Future U.S. soldiers may be lucky enough to live longer. Next year, the U.S. military’s Special Operations Command (SOCOM) will begin to trial an experimental pill that can delay the effects of aging on soldiers.
Breaking Defense reported that the experiment is part of a push to enhance the human ability and keep soldiers healthy and operating at peak performance for longer. If performance and clinical tests prove successful, it could potentially make its way to the public as a longevity treatment for the masses.
Tim Hawkins, Navy Commander and SOCOM spokesperson said:
These efforts are not about creating physical traits that don’t already exist naturally. This is about enhancing the mission readiness of our forces by improving performance characteristics that typically decline with age.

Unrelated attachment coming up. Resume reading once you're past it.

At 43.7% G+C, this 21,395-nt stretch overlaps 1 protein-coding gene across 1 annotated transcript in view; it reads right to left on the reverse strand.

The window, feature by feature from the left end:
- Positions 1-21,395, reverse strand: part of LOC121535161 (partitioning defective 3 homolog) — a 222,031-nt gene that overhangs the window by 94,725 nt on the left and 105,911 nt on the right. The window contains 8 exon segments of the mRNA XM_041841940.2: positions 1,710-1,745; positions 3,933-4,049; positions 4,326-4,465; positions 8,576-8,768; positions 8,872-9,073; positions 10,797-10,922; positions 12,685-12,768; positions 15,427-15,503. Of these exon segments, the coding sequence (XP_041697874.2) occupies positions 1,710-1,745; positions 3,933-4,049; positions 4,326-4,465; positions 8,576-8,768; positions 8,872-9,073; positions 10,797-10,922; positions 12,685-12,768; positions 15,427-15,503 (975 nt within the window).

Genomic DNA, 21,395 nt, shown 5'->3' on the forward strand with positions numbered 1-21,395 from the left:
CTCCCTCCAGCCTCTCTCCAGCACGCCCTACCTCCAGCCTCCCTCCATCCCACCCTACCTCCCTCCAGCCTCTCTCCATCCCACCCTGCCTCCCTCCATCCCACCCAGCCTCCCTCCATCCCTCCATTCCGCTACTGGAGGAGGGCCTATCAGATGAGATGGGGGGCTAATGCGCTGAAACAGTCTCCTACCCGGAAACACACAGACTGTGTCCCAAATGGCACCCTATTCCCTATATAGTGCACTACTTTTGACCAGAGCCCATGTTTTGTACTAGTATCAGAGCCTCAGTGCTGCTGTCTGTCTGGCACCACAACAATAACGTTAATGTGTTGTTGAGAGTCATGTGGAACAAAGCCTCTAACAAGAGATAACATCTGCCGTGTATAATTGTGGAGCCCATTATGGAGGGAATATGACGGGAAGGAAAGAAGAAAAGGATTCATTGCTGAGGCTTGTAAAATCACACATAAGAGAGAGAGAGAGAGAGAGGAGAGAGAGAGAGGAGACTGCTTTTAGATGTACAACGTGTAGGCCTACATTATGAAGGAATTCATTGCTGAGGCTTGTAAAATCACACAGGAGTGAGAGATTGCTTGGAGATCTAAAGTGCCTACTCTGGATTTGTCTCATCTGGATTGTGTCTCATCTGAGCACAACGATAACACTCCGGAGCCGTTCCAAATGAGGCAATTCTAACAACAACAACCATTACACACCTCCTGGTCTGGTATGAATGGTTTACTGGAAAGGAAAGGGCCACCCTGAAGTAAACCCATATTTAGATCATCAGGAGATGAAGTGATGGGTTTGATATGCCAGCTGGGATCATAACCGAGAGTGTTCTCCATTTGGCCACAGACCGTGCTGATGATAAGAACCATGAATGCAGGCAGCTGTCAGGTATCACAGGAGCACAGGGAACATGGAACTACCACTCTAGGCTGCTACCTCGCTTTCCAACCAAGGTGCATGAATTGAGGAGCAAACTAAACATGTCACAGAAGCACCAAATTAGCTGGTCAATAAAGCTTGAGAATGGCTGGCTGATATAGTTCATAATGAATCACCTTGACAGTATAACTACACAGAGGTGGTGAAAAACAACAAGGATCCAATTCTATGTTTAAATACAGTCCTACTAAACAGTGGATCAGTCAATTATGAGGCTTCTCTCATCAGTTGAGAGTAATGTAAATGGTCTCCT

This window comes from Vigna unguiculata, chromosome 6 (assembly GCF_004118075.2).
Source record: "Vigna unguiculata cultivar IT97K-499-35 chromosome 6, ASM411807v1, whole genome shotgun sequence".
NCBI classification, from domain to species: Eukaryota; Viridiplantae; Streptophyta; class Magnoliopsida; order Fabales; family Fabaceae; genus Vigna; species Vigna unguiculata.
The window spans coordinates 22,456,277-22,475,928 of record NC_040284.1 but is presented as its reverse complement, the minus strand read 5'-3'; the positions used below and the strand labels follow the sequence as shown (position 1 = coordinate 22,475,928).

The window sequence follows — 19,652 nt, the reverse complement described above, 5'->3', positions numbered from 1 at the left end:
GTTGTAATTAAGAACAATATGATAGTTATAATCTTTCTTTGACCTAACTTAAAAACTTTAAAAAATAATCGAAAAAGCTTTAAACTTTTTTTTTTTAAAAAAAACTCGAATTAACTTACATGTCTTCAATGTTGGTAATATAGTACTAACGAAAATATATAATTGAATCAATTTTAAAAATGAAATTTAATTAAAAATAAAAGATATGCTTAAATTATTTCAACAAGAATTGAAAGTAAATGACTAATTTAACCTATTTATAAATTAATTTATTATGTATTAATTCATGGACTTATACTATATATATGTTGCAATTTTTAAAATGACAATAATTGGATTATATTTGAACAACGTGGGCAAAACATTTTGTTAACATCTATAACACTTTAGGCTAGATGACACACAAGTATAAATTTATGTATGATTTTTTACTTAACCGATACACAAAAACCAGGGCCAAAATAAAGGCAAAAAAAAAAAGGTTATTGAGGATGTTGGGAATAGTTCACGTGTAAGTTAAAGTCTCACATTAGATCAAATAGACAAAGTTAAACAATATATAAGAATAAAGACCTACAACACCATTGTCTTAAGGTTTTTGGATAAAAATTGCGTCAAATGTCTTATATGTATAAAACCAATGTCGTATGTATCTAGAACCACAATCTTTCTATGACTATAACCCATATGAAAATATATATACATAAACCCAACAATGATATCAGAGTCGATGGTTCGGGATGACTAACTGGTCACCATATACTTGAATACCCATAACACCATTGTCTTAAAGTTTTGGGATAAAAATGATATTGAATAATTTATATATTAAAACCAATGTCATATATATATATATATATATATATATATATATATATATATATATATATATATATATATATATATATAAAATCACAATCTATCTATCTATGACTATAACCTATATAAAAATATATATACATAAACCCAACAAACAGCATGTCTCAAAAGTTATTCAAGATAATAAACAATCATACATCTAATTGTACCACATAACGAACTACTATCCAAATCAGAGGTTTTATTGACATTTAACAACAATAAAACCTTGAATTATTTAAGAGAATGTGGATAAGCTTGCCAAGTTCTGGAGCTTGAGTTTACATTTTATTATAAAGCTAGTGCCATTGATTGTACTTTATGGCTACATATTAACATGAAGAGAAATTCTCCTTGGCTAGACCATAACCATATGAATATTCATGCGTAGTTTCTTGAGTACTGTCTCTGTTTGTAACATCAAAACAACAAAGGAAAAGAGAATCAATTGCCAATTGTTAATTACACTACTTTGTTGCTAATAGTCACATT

The new pill is a dietary supplement that boosts NAD+ levels, a compound commonly found in the unregulated nootropics industry. NAD+ is linked to aging and the numerous ways that the human body deteriorates over time.
SOCOM aims to flood soldiers’ systems with extra NAD+ to prevent age-related injuries, improve mental and physical fitness, and keep soldiers’ performance from declining throughout their careers.
Lisa Sanders, science and technology director at SOCOM, added:
The experimental pill has the potential, if it is successful, to truly delay aging, truly prevent the onset of injury — which is just amazingly game-changing.
In 2019, we saw some hopeful anti-aging treatments that passed the first human trials. Among them was a compound from pomegranates which proved effective at slowing some cellular aging processes, and a cell-killing drug that cleared people’s bodies of aged, toxic cells and improving their health.